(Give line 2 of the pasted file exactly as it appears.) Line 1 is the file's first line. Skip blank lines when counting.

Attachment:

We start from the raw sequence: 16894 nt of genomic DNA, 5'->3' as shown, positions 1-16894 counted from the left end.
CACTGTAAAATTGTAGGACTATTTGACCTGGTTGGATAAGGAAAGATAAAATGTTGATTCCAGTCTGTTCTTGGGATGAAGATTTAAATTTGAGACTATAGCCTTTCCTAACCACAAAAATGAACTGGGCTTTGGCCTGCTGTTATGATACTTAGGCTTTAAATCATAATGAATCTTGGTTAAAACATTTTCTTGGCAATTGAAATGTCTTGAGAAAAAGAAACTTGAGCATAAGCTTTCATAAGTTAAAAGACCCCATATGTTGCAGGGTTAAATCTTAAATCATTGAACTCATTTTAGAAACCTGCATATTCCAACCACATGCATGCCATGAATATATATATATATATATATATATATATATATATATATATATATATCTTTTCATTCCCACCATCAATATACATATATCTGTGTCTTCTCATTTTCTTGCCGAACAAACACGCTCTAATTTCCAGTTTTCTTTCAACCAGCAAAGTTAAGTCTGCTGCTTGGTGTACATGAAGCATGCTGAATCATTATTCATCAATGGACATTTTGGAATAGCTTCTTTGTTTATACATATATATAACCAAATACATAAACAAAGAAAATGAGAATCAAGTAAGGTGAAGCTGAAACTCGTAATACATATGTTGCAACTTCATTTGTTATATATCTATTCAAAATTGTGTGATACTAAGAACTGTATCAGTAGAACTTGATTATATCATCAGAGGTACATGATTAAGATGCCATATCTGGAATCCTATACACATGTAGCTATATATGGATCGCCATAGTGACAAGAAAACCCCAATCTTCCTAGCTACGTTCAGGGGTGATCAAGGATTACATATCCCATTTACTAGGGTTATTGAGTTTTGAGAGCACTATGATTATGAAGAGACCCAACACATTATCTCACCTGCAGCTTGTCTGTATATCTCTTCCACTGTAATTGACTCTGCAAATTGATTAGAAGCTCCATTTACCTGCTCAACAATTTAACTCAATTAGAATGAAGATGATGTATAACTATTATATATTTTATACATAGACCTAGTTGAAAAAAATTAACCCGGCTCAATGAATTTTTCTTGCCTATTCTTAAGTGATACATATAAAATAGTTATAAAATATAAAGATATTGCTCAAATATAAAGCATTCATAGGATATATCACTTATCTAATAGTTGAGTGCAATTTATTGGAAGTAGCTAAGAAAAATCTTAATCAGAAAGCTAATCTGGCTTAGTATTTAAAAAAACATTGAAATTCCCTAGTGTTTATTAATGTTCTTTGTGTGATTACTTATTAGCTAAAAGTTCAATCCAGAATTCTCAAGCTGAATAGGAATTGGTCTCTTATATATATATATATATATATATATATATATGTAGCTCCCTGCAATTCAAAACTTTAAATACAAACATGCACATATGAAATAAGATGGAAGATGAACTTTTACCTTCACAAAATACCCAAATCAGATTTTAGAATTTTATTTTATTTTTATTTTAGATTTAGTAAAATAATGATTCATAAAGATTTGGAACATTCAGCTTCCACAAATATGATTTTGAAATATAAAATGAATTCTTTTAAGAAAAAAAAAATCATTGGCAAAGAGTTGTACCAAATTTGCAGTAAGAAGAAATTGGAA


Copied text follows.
CACTGTAAAATTGTAGGACTATTTGACCTGGTTGGATAAGGAAAGATAAAATGTTGATTCCAGTCTGTTCTTGGGATGAAGATTTAAATTTGAGACTATAGCCTTTCCTAACCACAAAAATGAACTGGGCTTTGGCCTGCTGTTATGATACTTAGGCTTTAAATCATAATGAATCTTGGTTAAAACATTTTCTTGGCAATTGAAATGTCTTGAGAAAAAGAAACTTGAGCATAAGCTTTCATAAGTTAAAAGACCCCATATGTTGCAGGGTTAAATCTTAAATCATTGAACTCATTTTAGAAACCTGCATATTCCAACCACATGCATGCCATGAATATATATATATATATATATATATATATATATATATATATATATATCTTTTCATTCCCACCATCAATATACATATATCTGTGTCTTCTCATTTTCTTGCCGAACAAACACGCTCTAATTTCCAGTTTTCTTTCAACCAGCAAAGTTAAGTCTGCTGCTTGGTGTACATGAAGCATGCTGAATCATTATTCATCAATGGACATTTTGGAATAGCTTCTTTGTTTATACATATATATAACCAAATACATAAACAAAGAAAATGAGAATCAAGTAAGGTGAAGCTGAAACTCGTAATACATATGTTGCAACTTCATTTGTTATATATCTATTCAAAATTGTGTGATACTAAGAACTGTATCAGTAGAACTTGATTATATCATCAGAGGTACATGATTAAGATGCCATATCTGGAATCCTATACACATGTAGCTATATATGGATCGCCATAGTGACAAGAAAACCCCAATCTTCCTAGCTACGTTCAGGGGTGATCAAGGATTACATATCCCATTTACTAGGGTTATTGAGTTTTGAGAGCACTATGATTATGAAGAGACCCAACACATTATCTCACCTGCAGCTTGTCTGTATATCTCTTCCACTGTAATTGACTCTGCAAATTGATTAGAAGCTCCATTTACCTGCTCAACAATTTAACTCAATTAGAATGAAGATGATGTATAACTATTATATATTTTATACATAGACCTAGTTGAAAAAAATTAACCCGGCTCAATGAATTTTTCTTGCCTATTCTTAAGTGATACATATAAAATAGTTATAAAATATAAAGATATTGCTCAAATATAAAGCATTCATAGGATATATCACTTATCTAATAGTTGAGTGCAATTTATTGGAAGTAGCTAAGAAAAATCTTAATCAGAAAGCTAATCTGGCTTAGTATTTAAAAAAACATTGAAATTCCCTAGTGTTTATTAATGTTCTTTGTGTGATTACTTATTAGCTAAAAGTTCAATCCAGAATTCTCAAGCTGAATAGGAATTGGTCTCTTATATATATATATATATATATATATATATATGTAGCTCCCTGCAATTCAAAACTTTAAATACAAACATGCACATATGAAATAAGATGGAAGATGAACTTTTACCTTCACAAAATACCCAAATCAGATTTTAGAATTTTATTTTATTTTTATTTTAGATTTAGTAAAATAATGATTCATAAAGATTTGGAACATTCAGCTTCCACAAATATGATTTTGAAATATAAAATGAATTCTTTTAAGAAAAAAAAAATCATTGGCAAAGAGTTGTACCAAATTTGCAGTAAGAAGAAATTGGAA